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The Four Phases of the Menstrual Cycle

The Four Phases of the Menstrual Cycle

Some of us aren't aware of the amazing transformations our bodies go through on a monthly basis.

While you can tell certain things through mood changes, there's a lot more to our monthly cycle that it's good to get a better understanding of.

This cycle, often simply associated with a woman's period, is a complex and beautiful process that prepares the body for potential pregnancy. Let's delve into the four distinct phases of the menstrual cycle and understand the magic behind each one.

1. Menstrual Phase (Days 1-5)

What Happens: This phase begins on the first day of menstruation (when bleeding starts) and lasts until the end of the bleeding. The thickened lining of the uterus, which was prepared to nurture a fertilised egg, sheds because no fertilisation occurred. This shedding is what we commonly refer to as a 'period'.

Key Hormones: Estrogen and progesterone levels are low.

Symptoms: Women may experience cramps, bloating, mood swings, and fatigue. It's essential to listen to your body during this phase and allow yourself the rest and care you need.

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2. Follicular Phase (Days 1-13)

What Happens: This phase overlaps with the menstrual phase. It begins on the first day of the menstrual cycle and ends with ovulation. The primary event is the maturation of the eggs in the ovaries, inside structures called follicles.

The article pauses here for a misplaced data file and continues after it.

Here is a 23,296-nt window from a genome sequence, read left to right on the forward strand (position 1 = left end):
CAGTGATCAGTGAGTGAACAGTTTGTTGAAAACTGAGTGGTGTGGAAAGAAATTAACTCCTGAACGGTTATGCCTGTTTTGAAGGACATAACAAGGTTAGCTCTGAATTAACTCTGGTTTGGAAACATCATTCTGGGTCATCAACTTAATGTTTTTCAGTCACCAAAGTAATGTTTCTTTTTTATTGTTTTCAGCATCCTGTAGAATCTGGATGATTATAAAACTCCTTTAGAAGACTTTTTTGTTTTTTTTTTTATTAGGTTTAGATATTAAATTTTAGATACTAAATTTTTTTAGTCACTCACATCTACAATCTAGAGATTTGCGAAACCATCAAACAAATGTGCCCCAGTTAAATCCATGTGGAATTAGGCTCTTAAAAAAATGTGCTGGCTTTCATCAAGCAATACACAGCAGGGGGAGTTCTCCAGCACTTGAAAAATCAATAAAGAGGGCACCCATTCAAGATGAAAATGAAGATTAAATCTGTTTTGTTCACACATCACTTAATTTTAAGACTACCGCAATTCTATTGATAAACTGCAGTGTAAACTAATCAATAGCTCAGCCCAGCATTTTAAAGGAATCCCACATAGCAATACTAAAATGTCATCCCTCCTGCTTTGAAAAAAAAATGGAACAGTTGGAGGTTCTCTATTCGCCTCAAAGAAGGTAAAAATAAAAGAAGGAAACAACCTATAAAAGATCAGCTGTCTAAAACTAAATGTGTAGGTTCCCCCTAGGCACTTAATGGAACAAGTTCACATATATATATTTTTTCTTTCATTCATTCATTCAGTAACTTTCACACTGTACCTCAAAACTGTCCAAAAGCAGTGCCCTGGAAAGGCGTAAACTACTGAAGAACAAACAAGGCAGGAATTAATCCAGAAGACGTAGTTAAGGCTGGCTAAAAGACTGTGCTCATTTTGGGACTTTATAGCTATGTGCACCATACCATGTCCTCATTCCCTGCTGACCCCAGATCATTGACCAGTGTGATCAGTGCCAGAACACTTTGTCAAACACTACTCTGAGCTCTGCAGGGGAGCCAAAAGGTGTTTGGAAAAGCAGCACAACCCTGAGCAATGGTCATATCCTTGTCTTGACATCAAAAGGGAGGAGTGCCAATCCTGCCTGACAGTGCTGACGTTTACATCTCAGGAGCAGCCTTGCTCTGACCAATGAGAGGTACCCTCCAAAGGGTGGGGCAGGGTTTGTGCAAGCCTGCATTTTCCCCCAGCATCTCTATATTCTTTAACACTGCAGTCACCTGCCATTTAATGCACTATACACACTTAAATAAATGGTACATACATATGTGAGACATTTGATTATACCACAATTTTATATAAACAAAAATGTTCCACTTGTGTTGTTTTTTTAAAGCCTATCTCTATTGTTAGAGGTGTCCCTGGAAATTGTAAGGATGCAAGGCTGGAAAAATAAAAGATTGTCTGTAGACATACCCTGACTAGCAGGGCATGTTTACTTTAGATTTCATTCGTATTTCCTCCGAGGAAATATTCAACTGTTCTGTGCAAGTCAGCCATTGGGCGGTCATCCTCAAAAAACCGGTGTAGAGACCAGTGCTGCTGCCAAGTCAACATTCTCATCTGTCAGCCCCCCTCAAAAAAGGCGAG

Key Hormones: The pituitary gland releases Follicle Stimulating Hormone (FSH), which stimulates the growth of follicles. As the follicles mature, they produce estrogen, leading to a surge in its levels.

Symptoms: As estrogen levels rise, many women often feel more energetic, sociable, and mentally alert.

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3. Ovulation Phase (Day 14)

What Happens: Ovulation is the release of a mature egg from an ovary. This egg travels down the fallopian tube, where it awaits potential fertilisation by a sperm.

Key Hormones: The surge in estrogen from the follicular phase triggers the pituitary gland to release Luteinizing Hormone (LH). This LH surge causes the most mature follicle to burst and release an egg.

Symptoms: Some women experience mild pain or a sensation on one side of the lower abdomen (mittelschmerz). Libido may also increase during this phase.

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4. Luteal Phase (Days 15-28)

What Happens: Post ovulation, the ruptured follicle transforms into a structure called the corpus luteum. This phase lasts until menstruation begins, marking the start of a new cycle.

Key Hormones: The corpus luteum produces progesterone, which prepares the uterus for a potential implantation of a fertilized egg. If no fertilization occurs, the corpus luteum degenerates, leading to a drop in progesterone and estrogen.

Symptoms: The decline in hormones can cause premenstrual syndrome (PMS) symptoms such as mood swings, irritability, fatigue, and bloating.

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Understanding the menstrual cycle is crucial, not just for those who experience it but for everyone. It's a testament to the incredible adaptability and resilience of the female body. By being in tune with these phases, women can harness their energy, mood, and overall well-being more effectively.

Remember, every woman's experience with her cycle is unique, and what's most important is to listen to and care for your body throughout each phase.

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